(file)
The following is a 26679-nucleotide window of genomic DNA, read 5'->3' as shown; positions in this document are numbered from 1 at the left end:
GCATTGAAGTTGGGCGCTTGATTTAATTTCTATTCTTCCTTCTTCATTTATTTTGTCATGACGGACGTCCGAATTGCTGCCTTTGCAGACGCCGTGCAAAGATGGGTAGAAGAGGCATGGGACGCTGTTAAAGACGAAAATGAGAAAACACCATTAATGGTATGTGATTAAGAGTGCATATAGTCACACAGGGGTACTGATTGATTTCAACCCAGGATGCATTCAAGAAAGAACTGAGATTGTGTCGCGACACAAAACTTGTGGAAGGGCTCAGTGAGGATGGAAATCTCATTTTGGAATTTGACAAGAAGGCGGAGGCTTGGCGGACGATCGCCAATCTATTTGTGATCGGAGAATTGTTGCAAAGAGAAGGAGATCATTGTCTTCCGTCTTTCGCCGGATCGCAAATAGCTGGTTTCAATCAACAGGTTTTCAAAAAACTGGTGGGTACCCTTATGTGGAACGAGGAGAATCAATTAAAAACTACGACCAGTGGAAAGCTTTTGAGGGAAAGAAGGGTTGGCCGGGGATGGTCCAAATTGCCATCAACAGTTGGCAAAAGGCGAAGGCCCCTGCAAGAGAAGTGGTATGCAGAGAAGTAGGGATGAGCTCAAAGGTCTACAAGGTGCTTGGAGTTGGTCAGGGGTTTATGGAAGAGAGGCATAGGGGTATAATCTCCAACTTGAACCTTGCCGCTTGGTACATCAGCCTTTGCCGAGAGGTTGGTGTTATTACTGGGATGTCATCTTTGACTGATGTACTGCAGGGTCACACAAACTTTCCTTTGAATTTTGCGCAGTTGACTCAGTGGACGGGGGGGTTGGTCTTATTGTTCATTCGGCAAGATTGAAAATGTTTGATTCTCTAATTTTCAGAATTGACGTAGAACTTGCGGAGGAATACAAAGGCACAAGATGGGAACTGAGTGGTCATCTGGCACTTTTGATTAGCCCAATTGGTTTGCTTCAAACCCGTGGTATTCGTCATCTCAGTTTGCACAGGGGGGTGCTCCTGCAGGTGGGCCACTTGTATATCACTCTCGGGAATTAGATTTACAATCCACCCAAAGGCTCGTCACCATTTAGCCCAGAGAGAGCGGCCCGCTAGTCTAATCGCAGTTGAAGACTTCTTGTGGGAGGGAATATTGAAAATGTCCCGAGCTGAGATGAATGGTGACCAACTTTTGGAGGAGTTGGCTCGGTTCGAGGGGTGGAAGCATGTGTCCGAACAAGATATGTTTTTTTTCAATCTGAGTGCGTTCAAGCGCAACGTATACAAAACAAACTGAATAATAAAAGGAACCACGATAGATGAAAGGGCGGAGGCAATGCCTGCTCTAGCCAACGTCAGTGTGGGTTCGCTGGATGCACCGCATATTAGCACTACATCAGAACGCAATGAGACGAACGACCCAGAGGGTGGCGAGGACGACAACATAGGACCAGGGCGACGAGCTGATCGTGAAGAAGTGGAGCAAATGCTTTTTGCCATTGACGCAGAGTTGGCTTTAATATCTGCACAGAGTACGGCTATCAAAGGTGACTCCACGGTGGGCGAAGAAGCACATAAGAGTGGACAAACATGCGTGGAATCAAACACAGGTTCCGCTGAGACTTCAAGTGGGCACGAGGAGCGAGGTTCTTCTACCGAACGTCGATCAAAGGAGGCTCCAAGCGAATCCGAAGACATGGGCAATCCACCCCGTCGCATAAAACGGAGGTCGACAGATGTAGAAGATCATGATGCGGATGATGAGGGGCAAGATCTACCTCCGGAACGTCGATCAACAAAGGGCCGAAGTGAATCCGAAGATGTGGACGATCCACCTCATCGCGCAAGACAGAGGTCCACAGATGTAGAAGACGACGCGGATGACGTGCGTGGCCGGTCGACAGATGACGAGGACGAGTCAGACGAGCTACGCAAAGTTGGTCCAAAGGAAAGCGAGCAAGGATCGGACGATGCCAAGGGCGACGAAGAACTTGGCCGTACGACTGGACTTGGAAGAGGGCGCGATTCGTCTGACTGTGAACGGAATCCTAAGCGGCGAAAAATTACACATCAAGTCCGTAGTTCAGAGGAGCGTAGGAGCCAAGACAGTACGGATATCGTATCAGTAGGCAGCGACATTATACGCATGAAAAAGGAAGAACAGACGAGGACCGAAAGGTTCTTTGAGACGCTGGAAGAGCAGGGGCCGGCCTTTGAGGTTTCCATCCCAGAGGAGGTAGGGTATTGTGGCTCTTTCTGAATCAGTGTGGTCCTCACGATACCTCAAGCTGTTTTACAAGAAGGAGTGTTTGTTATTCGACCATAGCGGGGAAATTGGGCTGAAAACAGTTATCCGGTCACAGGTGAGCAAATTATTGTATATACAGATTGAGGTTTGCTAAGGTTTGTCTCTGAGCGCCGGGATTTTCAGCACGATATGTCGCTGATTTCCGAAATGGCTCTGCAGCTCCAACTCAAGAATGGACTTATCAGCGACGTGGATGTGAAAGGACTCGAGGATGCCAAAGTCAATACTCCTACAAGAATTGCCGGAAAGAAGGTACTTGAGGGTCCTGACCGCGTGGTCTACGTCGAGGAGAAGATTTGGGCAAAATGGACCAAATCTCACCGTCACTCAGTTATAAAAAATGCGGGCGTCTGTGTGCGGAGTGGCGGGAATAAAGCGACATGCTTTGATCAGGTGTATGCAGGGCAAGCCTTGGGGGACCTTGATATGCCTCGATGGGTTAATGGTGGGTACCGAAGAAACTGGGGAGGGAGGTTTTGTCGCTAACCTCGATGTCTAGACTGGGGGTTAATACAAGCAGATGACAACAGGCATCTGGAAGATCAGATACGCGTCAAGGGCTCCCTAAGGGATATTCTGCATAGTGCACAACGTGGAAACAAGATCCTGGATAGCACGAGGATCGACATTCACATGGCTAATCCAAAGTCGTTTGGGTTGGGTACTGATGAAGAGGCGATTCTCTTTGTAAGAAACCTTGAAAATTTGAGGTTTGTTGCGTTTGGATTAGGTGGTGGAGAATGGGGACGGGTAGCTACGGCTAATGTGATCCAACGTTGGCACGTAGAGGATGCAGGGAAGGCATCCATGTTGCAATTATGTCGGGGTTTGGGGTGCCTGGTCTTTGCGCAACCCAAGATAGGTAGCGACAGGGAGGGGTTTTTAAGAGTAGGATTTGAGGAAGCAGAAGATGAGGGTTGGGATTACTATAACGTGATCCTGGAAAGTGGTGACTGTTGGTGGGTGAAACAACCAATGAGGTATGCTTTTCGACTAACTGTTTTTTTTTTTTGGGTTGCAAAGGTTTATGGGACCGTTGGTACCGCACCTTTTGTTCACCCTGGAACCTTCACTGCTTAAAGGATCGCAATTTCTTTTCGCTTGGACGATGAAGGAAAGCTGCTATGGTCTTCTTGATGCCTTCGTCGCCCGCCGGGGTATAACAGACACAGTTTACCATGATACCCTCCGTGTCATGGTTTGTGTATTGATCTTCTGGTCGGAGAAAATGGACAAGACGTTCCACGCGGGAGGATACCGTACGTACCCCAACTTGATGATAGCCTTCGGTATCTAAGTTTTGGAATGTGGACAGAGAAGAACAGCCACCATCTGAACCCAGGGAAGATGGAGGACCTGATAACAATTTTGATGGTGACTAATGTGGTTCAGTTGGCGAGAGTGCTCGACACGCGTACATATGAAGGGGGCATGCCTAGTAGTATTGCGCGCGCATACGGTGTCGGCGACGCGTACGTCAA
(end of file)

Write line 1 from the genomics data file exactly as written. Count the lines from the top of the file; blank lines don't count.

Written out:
The following is a 26679-nucleotide window of genomic DNA, read 5'->3' as shown; positions in this document are numbered from 1 at the left end: